I was asked this question recently and it kind of set me back in my chair. The man who asked the question was a fellow hunter and at first I just looked at him. It seemed like a minute, but it was probably a few seconds, and then I started in on him. Not in a bad way, but somewhat to my surprise I got fired up and with passion. I told him what youth hunts mean to me.
I asked him if he remembered his first deer. He said he did and that it was some forty years ago. Do you remember where you were? Do you remember what the deer blind looked like? Do you remember the weather being clear, cold and breezy? Do you remember how far away the deer was when you shot? Do you remember which way it ran and how far it ran? Do you remember walking up to it and thinking how small it was but how excited you were to get your first deer? He told me he remembered it all as if it happened yesterday. I had to agree because I can still see it as if it just happened.
I was around ten and have been hunting with my dad and grandfather since we could walk and now it was time to go it alone. We had a ranch west of Austin on Nameless Road and at the time this was an appropriate name for this little country road. I was sitting in a box blind, a 4 by 4 plywood box with flip-up windows on all sides. It was not very cold that day and it was clear and sunny. I was looking out onto the side of a hill that went off into a draw to my right. When I first saw the deer they were a ways off but coming my way. I got my Browning .243 with a Redfield scope up and rested it on the window ledge for a better look. I knew it was a buck by the way it walked and it was lagging behind the other deer. I put the scope on it to get a better look and then it got real crazy. My heart was pounding, I started shaking, my breathing got harder and I was having a hard time trying to focus the scope — buck fever, big time! When the buck got within a hundred yards, I could wait no longer. He was broadside, standing still just looking around and I tried to settle down. I put the crosshairs behind the shoulder and started squeezing the trigger just like I had been taught and practiced so many times. The gun goes off, I know I made a good shot, but the little buck takes off running. I had not worked on running shots and frankly I was so pumped up that I probably could not have hit the side of the hill at this point so I watched as my buck ran out of site. Now what do I do? I could go back to the cabin and get some help or go find it myself. You know what I did for sure. I got out of the blind and walked (very fast) over to where the buck was standing when I shot and saw no blood. Now what? I knew which way he ran, so I started walking and then found the blood. Boy was I excited! I found him with little trouble and there he lay. I had to move his ears to see the antlers. He was a very small three point, but man was he a trophy to me. I laid my gun down on him and then ran non-stop all the way back to the cabin. I have a twenty-three inch wide thirteen point that is not as exciting as that deer is to this day. My thirteen pointer is special because I was with my dad when I got him.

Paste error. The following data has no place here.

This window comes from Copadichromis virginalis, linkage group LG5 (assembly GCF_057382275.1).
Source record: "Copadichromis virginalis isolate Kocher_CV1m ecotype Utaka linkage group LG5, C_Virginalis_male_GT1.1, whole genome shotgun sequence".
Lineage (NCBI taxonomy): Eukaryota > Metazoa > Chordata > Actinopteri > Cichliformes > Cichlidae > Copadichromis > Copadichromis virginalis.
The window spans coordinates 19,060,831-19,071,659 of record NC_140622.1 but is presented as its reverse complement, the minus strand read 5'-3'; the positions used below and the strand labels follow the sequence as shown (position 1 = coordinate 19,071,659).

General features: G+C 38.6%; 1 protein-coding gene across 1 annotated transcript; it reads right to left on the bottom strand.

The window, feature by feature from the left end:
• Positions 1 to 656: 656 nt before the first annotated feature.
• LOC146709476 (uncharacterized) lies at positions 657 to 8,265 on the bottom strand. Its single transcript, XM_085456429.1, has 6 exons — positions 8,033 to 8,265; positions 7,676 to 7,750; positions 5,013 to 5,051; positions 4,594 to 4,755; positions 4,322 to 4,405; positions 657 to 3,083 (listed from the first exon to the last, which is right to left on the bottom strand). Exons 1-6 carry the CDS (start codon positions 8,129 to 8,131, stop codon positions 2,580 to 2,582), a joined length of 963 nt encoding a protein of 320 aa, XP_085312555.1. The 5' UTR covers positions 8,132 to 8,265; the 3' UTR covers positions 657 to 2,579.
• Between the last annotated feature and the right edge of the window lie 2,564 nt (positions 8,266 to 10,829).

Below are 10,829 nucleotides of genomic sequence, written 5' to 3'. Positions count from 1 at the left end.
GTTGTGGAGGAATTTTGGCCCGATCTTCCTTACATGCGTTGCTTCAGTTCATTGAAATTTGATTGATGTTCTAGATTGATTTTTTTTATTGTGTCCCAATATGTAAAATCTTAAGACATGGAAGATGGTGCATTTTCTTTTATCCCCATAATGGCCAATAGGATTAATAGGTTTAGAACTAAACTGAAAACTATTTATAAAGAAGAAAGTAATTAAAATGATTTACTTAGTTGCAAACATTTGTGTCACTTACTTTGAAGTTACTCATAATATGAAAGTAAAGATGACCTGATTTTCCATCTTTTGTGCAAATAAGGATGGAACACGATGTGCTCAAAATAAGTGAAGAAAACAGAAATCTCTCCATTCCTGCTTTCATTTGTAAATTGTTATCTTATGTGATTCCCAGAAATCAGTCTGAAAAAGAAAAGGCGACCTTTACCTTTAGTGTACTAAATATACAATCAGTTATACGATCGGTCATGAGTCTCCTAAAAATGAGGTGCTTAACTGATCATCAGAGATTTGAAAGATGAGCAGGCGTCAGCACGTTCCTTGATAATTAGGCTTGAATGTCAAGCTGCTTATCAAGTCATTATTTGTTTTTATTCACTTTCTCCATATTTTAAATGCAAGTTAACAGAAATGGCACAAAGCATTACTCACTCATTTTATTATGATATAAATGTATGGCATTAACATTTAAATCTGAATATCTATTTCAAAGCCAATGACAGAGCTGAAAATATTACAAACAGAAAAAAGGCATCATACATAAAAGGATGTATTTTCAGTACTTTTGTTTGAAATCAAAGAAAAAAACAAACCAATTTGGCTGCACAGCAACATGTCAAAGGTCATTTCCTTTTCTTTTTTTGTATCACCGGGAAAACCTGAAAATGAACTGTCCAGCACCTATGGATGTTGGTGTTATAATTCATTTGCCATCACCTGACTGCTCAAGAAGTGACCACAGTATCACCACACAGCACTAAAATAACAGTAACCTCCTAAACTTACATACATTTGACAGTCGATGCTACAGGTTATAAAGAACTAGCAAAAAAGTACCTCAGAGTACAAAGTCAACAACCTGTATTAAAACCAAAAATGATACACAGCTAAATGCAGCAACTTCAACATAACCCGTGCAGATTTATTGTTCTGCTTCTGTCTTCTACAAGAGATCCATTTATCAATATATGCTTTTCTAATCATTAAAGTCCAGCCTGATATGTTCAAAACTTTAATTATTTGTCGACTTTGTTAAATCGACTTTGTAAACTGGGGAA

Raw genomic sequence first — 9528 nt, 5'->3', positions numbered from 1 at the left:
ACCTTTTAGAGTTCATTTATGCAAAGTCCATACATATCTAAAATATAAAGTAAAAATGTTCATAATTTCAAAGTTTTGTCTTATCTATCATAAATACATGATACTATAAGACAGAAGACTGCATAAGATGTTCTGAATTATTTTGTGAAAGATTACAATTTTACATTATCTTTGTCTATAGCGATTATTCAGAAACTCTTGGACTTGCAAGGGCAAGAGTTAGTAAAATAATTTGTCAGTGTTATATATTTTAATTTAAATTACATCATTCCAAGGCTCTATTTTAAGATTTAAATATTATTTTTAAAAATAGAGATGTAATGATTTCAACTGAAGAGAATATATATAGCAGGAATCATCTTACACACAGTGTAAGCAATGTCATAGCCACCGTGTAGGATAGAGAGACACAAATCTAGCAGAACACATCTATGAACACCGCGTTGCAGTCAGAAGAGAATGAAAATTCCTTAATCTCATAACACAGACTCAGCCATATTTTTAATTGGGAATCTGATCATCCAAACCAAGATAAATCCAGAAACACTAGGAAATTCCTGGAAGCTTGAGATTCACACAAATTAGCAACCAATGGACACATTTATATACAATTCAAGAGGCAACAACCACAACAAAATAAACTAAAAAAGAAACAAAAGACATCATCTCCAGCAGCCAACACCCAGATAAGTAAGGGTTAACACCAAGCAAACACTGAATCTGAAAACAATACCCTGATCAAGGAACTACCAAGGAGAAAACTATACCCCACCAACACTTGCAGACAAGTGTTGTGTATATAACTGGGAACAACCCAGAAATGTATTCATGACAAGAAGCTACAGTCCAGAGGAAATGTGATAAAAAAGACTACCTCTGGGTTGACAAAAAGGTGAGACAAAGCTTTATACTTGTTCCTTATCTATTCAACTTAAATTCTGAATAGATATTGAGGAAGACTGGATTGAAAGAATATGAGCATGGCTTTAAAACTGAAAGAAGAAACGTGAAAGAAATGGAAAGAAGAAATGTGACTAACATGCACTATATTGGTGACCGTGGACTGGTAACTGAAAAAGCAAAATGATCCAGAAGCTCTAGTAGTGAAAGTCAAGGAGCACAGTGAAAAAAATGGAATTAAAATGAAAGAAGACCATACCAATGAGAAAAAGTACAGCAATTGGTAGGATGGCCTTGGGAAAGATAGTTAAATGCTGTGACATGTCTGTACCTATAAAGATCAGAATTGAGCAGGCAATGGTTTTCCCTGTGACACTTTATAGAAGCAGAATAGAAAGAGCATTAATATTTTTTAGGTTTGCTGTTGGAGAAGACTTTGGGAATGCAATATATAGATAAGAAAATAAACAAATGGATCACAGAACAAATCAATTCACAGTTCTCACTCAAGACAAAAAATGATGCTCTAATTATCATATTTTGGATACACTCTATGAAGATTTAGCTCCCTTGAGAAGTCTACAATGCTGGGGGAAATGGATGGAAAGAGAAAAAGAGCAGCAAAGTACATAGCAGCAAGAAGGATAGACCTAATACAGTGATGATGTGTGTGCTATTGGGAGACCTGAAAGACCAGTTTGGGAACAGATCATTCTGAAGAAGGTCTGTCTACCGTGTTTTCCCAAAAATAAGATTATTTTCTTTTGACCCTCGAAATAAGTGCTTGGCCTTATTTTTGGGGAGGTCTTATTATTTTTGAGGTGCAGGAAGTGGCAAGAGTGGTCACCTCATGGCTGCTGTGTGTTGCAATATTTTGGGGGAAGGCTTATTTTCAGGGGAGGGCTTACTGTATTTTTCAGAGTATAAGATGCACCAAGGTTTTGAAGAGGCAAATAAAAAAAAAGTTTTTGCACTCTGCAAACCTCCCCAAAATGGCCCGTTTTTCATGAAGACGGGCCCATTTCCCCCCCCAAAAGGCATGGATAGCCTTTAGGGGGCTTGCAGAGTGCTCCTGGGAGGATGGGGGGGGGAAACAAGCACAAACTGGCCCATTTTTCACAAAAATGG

Then I told this gentleman about some of the youth hunts that I have been a part of, like the time the young black boy was on his first deer hunt. When this doe showed up and I pointed it out to him, he got so excited that he hyperventilated right there in the blind. I had to get him to breathe into his jacket to regain composure. I am not sure I have ever seen a young man and his father that excited. I only mention that he was a black boy because black people can just make expressions that us white folks just can not do. If I could bottle that, I would be a rich man. What about the time out turkey hunting with two search and rescue fighters / EMT’s and their kids when they were set up with a father and son on one side, and a father and daughter next to them behind a mesh camo netting. The daughter was sitting in front of her dad and leaned back onto his chest sleeping in the comfort and security of her daddy. I was sitting back in the brush behind them calling and had a view of them, the decoy out front and a beautiful field of wildflowers and monster oaks in the background. What about the numerous times sitting around the Saturday night campfire when a youth hunter tells us that this is the most time ever spent with their mom or dad? What about the time a father, mother and single child sat in the blind together and witnessed the daughter’s first deer harvest? And then the grandfather that was with his granddaughter when she took her first and second deer on the same day.
I get to relive my childhood over and over again through these wonderful youth and it is a blessing beyond measure.
What about you? What do you do for the next generation of leaders in the country? This is our future and you need to be a part of it. That could be as a land owner, a Huntmaster, a volunteer, a cook team member, a mom or dad with a young person or maybe a sponsor that can help offset the cost of the youth hunts. Whatever it is, I hope you get involved and do it sooner than later. Thank you for reading my story and I look forward to hearing yours.